The Cornell program requires significant language study, but other colleges are expanding China offerings for students who may never speak very much Chinese, but want to know more about the country.
George Wei, chair of the history department at Susquehanna University, has led student trips to China several times, but this summer he is planning to set up an academic program in which he and three other faculty members will teach Susquehanna students from a campus in Shanghai. Since 1999, when the university first started offering Chinese language instruction (to 6 students), interest has grown such that there are now twice that many enrolled.
But Wei says that many other students want to understand the history and culture. The other professors who will be teaching specialize in environmental science, economics and finance -- showing the range of topics in which students want to understand China's role.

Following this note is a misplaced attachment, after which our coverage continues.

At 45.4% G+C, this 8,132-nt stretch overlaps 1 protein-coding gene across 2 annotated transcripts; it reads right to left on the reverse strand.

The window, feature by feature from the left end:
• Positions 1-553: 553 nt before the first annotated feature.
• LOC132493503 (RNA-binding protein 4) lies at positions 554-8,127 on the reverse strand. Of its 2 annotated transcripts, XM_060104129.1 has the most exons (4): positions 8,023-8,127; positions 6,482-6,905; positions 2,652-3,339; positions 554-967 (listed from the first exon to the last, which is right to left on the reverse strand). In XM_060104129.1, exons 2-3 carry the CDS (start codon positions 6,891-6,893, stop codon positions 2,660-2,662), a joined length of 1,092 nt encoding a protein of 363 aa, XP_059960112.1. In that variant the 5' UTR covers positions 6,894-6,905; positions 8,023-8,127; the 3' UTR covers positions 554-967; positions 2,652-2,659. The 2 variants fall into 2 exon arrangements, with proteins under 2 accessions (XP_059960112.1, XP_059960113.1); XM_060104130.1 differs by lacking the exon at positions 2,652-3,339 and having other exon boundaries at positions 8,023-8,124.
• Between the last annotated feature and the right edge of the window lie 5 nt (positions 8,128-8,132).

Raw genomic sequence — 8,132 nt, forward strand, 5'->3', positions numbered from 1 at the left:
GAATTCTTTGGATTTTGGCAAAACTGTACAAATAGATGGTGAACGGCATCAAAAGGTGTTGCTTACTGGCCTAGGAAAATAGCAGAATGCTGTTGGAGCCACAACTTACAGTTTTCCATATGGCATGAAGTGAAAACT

Similarly, the State University of New York at Buffalo is among many institutions that are hiring more China specialists. Typically, Buffalo has had China scholars in the history and literature departments. But in recent years, the university has hired China experts for positions in anthropology, communication, art history and linguistics.
Thomas W. Burkman, director of Asian studies at Buffalo, says that the growth reflects increased interest by American students in China and also a realization of more departments that Chinese graduate students can contribute to their vitality.
"What I see is two things," Burkman says. "One is a growing recognition that China is a significant part of world culture and society and learning about it is of concrete benefit and interest to our students. The second point is that both the number and quality of graduate students from China leads departments to want to hire faculty mentors who will be able to work with them."